The pandemic has highlighted deep-rooted inequities in healthcare access and delivery. Undocumented immigrants receiving emergent dialysis are one of the most vulnerable segments of our population, and efforts should be made to highlight their contributions to our society. A transition from emergent dialysis to scheduled outpatient hemodialysis should be part of the larger efforts to curtail COVID-19 spread and address healthcare disparities during the pandemic and beyond.

References

  • 1.

    Tai DBG, et al. The disproportionate impact of COVID-19 on racial and ethnic minorities in the United States. Clin Infect Dis 2021; 72:703706. doi: 10.1093/cid/ciaa815

    • Crossref
    • Search Google Scholar
    • Export Citation
  • 2.

    Gostin LO. Is affording undocumented immigrants health coverage a radical proposal? JAMA 2019; 322:14381439. doi: 10.1001/jama.2019.15806

  • 3.

    Rodriguez R, et al. Estimating the prevalence of undocumented immigrants with end-stage renal disease in the United States. Clin Nephrol 2020; 93:108112. doi: 10.5414/CNP92S119

    • Crossref
    • Search Google Scholar
    • Export Citation
  • 4.

    Hartnett KP, et al. Impact of the COVID-19 pandemic on emergency department visits—United States, January 1, 2019-May 30, 2020. Morb Mortal Wkly Rep 2020; 69:699704. doi: 10.15585/mmwr.mm6923e1

    • Crossref
    • Search Google Scholar
    • Export Citation
  • 5.

    Cervantes L, et al. Association of emergency-only vs standard hemodialysis with mortality and health care use among undocumented immigrants with end-stage renal disease. JAMA Intern Med 2018; 178:188195. doi: 10.1001/jamainternmed.2017.7039

    • Crossref
    • Search Google Scholar
    • Export Citation
  • 6.

    Cervantes L, et al. The illness experience of undocumented immigrants with end-stage renal disease. JAMA Intern Med 2017; 177:529535. doi: 10.1001/jamainternmed.2016.8865

    • Crossref
    • Search Google Scholar
    • Export Citation
  • 7.

    Cooper LA, Williams DR. Excess deaths from COVID-19, community bereavement, and restorative justice for communities of color. JAMA 2020; 324:14911492. doi: 10.1001/jama.2020.19567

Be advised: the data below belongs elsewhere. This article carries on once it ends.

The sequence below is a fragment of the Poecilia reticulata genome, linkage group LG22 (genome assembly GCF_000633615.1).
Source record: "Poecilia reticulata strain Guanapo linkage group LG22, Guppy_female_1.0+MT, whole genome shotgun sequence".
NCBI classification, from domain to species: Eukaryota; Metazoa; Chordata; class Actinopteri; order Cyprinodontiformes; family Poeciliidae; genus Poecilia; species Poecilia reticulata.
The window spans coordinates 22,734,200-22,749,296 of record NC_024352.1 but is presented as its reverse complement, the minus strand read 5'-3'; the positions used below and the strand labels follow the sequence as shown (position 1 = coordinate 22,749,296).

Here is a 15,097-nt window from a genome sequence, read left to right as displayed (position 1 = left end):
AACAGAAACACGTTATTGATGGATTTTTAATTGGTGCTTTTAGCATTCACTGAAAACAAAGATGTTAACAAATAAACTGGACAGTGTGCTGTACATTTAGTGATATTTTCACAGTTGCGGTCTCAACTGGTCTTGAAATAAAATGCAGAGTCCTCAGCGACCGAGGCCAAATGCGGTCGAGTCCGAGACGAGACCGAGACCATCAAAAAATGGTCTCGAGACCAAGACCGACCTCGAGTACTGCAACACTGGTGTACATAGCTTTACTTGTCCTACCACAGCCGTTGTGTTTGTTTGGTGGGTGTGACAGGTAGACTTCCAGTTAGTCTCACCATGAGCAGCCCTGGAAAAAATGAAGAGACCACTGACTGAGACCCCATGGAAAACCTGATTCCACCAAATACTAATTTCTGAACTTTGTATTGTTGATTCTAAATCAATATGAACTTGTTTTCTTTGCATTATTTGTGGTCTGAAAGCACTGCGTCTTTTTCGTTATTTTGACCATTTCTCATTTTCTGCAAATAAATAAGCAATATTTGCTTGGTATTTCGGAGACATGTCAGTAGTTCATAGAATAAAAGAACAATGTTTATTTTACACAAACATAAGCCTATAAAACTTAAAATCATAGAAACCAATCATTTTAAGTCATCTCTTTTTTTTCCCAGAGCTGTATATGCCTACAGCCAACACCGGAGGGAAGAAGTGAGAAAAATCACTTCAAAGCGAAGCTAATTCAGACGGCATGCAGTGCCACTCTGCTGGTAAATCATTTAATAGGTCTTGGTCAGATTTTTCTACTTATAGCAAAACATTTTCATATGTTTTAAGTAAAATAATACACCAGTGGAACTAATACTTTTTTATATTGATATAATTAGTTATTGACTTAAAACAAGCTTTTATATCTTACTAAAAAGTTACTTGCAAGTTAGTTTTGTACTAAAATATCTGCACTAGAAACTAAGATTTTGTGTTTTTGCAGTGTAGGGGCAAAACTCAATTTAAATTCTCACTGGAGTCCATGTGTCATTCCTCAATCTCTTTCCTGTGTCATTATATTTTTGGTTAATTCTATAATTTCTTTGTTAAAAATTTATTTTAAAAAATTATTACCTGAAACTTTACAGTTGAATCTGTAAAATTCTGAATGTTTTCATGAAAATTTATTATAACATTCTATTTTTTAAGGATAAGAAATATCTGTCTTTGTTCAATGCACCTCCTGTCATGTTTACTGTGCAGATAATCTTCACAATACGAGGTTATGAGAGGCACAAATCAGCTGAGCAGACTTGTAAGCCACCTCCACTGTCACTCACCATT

• Crossref
    • Search Google Scholar
    • Export Citation
  • 8.

    Riley AR, et al. Excess death among Latino people in California during the COVID-19 pandemic. medRxiv [preprint published online ahead of print January 25, 2021]. doi: 10.1101/2020.12.18.20248434; https://www.medrxiv.org/content/10.1101/2020.12.18.20248434v2

    • Search Google Scholar
    • Export Citation
  • 9.

    Weinhandl ED, et al. Initial effects of COVID-19 on patients with ESKD. J Am Soc Nephrol [published online ahead of print April 8, 2021]. doi: 10.1681/ASN.2021010009; https://jasn.asnjournals.org/content/early/2021/04/07/ASN.2021010009

    • Search Google Scholar
    • Export Citation
  • 10.

    Cervantes L, et al. Qualitative interviews exploring palliative care perspectives of Latinos on dialysis. Clin J Am Soc Nephrol 2017; 12:788798. doi: 10.2215/CJN.10260916

    • Crossref
    • Search Google Scholar
    • Export Citation
  • 11.

    National Immigration Law Center. Understanding the impact of key provisions of COVID-19 relief bills on immigrant communities. April 1, 2020; 1-15. https://www.fullerton.edu/tdrc/_resources/COVID19-NILC%20Relief%20Bills%20on%20Immigrant%20Communities.pdf

    • Search Google Scholar
    • Export Citation
  • 12.

    Heyman JM, et al. Healthcare access and barriers for unauthorized immigrants in El Paso County, Texas. Fam Community Health 2009; 32:421. doi: 10.1097/01.FCH.0000342813.42025.a3

    • Crossref
    • Search Google Scholar
    • Export Citation
  • 13.

    Jordan M. Farmworkers, mostly undocumented, become ‘essential’ during pandemic. The New York Times Published April 2, 2020. Updated April 10, 2020. https://www.nytimes.com/2020/04/02/us/coronavirus-undocumented-immigrant-farmworkers-agriculture.html

    • Search Google Scholar
    • Export Citation
  • 14.

    Podewils LJ, et al. Disproportionate incidence of COVID-19 infection, hospitalizations, and deaths among persons identifying as Hispanic or Latino—Denver, Colorado March-October 2020. Morb Mortal Wkly Rep 2020; 69:18121816. doi: 10.15585/mmwr.mm6948a3

    • Crossref
    • Search Google Scholar
    • Export Citation
  • 15.

    Erickson KF, et al. Employment among patients starting dialysis in the United States. Clin J Am Soc Nephrol 2018; 13:265273. doi: 10.2215/CJN.06470617

    • Crossref
    • Search Google Scholar
    • Export Citation
  • 16.

    Jordan M, Dickerson C. ‘Plz cancel our cleaning': Virus leads many to cast aside household help. The New York Times March 25, 2020. https://www.nytimes.com/2020/03/25/us/coronavirus-housekeepers-nannies-domestic-undocumented-immigrants.html

    • Search Google Scholar
    • Export Citation
  • 17.

    Page KR, et al. Undocumented U.S. immigrants and COVID-19. N Engl J Med 2020; 382:e62. doi: 10.1056/NEJMp2005953